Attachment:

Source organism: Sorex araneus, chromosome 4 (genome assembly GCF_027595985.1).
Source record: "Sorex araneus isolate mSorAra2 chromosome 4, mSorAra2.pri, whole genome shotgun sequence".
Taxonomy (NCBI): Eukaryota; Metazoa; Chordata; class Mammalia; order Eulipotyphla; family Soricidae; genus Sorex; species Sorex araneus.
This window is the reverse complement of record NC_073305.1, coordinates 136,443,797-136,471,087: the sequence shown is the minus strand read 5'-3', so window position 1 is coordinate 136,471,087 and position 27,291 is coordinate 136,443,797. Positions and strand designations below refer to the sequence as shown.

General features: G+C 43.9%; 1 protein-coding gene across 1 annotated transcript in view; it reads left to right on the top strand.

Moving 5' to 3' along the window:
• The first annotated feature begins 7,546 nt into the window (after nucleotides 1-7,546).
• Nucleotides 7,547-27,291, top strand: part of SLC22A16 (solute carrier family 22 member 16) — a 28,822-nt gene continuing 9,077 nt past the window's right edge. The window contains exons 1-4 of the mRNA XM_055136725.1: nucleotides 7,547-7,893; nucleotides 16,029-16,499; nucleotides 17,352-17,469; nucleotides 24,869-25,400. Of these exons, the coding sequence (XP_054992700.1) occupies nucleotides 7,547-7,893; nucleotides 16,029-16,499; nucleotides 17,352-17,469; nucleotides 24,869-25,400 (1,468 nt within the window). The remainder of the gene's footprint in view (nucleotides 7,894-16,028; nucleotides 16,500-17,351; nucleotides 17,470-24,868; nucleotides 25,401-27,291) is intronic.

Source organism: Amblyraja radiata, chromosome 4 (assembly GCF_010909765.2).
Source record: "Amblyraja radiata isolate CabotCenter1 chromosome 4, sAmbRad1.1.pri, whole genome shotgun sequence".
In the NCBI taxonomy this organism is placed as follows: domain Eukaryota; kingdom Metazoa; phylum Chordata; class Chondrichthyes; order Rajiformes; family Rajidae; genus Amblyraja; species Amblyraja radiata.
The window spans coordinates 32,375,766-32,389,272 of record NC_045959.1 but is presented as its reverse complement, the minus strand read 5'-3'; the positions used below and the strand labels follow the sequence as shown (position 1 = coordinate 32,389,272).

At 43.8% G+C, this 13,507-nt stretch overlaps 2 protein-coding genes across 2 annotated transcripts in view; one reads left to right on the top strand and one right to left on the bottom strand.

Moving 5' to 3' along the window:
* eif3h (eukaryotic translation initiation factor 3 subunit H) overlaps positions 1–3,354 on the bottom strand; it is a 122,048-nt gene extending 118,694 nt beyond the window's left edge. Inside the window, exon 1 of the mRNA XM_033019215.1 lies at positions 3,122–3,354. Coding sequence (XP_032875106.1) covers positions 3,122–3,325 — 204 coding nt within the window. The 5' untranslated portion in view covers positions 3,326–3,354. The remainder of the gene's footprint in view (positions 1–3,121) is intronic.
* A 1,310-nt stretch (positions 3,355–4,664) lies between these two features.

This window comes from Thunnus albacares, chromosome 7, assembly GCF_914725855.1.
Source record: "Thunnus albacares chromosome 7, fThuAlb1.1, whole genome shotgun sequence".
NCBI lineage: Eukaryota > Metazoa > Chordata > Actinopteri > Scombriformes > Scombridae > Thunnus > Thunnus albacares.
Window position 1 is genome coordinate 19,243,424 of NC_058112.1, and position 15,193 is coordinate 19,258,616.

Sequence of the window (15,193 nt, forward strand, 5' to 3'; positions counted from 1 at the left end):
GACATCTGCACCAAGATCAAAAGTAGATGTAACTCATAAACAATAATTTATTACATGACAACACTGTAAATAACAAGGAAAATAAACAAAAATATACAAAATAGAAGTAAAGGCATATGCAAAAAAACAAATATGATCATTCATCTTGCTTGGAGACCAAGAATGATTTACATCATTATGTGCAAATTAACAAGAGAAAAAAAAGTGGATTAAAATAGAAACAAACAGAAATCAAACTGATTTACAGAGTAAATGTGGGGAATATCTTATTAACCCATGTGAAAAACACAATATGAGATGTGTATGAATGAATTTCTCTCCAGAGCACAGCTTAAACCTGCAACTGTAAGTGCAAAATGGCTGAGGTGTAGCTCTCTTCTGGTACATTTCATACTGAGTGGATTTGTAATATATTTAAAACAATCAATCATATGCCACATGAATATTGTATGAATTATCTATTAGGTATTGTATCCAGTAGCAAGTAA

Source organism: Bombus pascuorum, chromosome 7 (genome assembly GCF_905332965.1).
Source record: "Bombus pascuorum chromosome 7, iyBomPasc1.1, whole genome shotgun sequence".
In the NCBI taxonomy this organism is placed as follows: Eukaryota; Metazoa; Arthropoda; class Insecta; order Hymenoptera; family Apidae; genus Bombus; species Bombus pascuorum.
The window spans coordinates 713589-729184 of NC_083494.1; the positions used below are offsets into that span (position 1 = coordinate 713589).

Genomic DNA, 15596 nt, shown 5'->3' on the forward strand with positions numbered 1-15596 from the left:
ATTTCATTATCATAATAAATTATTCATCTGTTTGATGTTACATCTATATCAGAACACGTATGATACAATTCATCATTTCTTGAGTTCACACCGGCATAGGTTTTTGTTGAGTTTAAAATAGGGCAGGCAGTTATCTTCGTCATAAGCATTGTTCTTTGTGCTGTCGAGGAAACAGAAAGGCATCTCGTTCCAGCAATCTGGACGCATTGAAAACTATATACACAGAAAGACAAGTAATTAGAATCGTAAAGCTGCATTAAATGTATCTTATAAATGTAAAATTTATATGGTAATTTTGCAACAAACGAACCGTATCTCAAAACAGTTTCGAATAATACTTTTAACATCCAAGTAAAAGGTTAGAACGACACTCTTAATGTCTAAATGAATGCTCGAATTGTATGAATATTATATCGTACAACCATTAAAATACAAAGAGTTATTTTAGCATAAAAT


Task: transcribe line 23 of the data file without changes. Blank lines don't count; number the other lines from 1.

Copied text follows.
Source organism: Bombus pascuorum, chromosome 7 (genome assembly GCF_905332965.1).